Jim Epstein’s bombshell reporting for Reason magazine — which poked holes in the New York Times‘ viral multi-part series on supposed systemic underpayment, exploitation and abuse of primarily young Asian and Hispanic nail salon workers in New York — finally received a response from the Times‘ public editor Margaret Sullivan.
Much can and will be written about what may be the latest chapter in the annals of journalistic malfeasance, this one allegedly consisting of shoddy and/or one-sided reporting in order to meet a favored narrative. And this is no small aside mind you, as as I have argued many times, today narrative is omnipotent — it trumps all else including truth.
But it was a line in Sullivan’s response on behalf of the Times tangential to the nail salon story that might have proved the most shocking revelation of all.
The [New York Times] editors [involved with the nail salon investigation] objected to many elements of Mr. Epstein’s reporting, including his apparent defense of practices that allow undocumented or illegal immigrants to work in salons.
Could these editors of the New York Times actually be saying what I think they are saying?
The Times opposes jobs for illegal immigrants?
Has the long march for social justice halted?
What in the name of “Pinch” Sulzberger is going on?
Then again, to be fair, Ms. Sullivan does assert that she is particularly heartened when the Times takes up the causes of the “poor and voiceless.” Sullivan also notes that “The [nail salon] series and its author, Sarah Maslin Nir, had admirable intentions in speaking for underpaid or abused workers.”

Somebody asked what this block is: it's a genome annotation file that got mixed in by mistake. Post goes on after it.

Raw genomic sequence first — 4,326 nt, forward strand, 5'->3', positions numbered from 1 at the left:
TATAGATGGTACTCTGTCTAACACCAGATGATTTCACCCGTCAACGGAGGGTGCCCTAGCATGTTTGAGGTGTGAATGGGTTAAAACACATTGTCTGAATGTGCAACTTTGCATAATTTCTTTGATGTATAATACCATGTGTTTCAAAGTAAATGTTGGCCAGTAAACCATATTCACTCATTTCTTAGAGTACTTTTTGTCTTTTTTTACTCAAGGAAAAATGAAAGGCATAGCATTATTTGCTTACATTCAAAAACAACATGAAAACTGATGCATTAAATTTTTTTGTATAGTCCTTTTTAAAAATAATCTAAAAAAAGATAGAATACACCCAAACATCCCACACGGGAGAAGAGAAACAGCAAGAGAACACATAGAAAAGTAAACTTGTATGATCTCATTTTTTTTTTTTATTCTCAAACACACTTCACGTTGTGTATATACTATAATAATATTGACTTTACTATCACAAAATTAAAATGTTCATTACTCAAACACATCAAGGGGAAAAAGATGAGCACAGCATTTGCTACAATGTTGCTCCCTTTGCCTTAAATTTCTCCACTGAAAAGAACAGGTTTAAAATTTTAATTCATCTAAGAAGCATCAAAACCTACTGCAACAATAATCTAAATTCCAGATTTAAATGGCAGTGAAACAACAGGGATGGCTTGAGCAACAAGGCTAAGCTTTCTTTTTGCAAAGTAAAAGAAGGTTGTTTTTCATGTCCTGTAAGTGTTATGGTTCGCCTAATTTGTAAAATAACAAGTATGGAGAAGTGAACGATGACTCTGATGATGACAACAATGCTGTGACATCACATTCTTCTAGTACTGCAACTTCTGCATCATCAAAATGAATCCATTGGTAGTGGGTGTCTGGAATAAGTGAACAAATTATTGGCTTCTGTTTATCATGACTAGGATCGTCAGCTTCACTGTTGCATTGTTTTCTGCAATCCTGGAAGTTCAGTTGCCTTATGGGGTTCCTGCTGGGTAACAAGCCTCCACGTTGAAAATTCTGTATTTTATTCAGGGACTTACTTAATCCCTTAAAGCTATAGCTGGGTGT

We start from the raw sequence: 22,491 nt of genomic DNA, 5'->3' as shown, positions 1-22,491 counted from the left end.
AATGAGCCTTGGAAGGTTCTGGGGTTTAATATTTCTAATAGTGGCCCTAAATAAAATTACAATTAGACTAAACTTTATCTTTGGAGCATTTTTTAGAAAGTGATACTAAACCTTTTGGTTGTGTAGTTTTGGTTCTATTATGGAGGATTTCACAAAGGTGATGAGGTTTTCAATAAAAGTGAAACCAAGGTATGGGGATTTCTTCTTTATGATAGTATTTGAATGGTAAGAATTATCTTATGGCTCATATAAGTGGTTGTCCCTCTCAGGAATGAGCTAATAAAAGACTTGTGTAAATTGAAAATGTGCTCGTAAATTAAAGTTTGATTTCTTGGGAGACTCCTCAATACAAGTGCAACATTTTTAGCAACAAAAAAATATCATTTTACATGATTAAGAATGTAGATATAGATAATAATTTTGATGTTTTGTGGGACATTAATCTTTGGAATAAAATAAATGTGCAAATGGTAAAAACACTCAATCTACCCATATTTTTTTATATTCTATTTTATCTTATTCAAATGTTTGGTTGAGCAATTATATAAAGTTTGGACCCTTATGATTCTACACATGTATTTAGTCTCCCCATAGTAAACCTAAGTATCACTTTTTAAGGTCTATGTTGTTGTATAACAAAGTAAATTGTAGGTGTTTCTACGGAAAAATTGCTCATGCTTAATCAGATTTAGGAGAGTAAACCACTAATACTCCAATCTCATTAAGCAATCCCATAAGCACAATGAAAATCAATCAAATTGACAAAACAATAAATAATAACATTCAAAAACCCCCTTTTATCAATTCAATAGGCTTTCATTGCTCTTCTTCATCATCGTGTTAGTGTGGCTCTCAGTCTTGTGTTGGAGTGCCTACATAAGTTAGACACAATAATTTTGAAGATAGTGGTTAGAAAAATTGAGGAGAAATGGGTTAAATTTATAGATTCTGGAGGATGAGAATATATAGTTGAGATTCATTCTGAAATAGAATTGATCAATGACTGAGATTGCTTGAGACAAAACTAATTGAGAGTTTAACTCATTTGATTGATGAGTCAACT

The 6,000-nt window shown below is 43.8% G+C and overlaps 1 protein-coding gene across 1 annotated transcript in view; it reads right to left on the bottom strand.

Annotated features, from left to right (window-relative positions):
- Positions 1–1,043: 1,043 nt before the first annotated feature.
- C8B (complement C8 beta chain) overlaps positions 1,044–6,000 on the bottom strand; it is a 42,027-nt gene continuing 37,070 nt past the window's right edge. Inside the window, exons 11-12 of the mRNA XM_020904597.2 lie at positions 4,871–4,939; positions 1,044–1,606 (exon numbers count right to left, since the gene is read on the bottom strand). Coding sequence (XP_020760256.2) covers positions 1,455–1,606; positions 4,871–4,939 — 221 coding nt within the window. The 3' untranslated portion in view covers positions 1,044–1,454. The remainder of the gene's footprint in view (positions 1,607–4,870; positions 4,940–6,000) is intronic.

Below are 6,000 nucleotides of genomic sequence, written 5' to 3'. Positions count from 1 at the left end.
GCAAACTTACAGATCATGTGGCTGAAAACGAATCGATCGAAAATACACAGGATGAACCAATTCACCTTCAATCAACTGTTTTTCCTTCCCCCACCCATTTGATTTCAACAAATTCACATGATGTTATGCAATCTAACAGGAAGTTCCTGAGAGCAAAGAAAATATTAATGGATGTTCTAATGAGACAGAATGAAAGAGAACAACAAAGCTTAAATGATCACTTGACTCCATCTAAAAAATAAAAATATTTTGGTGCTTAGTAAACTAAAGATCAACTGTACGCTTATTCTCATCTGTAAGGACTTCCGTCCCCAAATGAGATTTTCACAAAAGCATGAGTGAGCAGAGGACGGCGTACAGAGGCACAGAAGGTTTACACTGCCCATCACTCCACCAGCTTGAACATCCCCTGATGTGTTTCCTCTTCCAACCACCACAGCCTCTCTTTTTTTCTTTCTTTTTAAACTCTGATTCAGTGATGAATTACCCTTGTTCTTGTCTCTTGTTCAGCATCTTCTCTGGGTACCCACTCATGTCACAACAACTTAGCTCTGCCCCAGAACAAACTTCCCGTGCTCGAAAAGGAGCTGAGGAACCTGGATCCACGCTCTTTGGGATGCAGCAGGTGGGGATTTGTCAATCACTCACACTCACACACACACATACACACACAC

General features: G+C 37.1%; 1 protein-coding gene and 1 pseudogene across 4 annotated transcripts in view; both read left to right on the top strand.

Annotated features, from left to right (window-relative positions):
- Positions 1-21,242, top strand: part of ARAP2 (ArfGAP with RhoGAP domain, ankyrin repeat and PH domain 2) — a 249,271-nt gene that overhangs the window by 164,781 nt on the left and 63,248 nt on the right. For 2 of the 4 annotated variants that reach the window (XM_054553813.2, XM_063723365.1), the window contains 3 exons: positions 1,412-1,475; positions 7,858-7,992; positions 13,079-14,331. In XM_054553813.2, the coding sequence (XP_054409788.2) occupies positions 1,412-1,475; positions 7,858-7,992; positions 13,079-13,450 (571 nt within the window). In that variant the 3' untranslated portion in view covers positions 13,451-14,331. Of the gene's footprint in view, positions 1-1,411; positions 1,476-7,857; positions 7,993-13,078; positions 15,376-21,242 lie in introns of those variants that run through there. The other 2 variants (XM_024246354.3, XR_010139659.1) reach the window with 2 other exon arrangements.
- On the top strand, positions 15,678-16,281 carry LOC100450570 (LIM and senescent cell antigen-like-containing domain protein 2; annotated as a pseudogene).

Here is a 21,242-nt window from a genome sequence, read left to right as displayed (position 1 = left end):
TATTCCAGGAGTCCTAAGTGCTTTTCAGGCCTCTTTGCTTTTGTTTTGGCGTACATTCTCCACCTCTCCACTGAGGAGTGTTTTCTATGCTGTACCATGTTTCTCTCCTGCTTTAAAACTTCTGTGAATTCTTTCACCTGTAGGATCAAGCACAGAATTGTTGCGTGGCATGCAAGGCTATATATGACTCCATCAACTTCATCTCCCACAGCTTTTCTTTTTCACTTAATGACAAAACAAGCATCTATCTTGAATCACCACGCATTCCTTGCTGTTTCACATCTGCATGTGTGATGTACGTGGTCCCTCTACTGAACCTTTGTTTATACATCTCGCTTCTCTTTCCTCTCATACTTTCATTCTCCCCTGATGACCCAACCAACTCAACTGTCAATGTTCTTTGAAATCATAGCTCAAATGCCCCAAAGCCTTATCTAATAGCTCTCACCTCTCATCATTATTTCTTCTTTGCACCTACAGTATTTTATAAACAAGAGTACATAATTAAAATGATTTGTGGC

Assuming that the Times pursues such stories according to actual journalistic standards — following the facts as opposed to shaping some and omitting others to form a predetermined narrative — this would be all well and good. Surely journalism is in part about exposing injustice.
But it appears that the Times feels no such compassion let alone empathy for those incurring significant harm by government due to regulation.
As Sullivan writes:
Until now, The Times has not responded to that [Reason’s] series because editors believe they defended the nail salon investigation fully when they responded to Mr. Bernstein’s complaints, and because they think the magazine [Reason], which generally opposes regulation, is reporting from a biased point of view.
But is not the Times reporting from a biased point of view to the degree to which it feels that by mere dint of a publication’s general opposition to regulation, its reporting is thereby illegitimate or ought to be ignored? What about making the voice of the hyper-regulated heard?
There are millions of other victims of the powers that be who remain voiceless thanks to the Times‘ political bent.
In an ideal journalistic world, victims of all types would be heard, and their stories told based on truth, not narrative.
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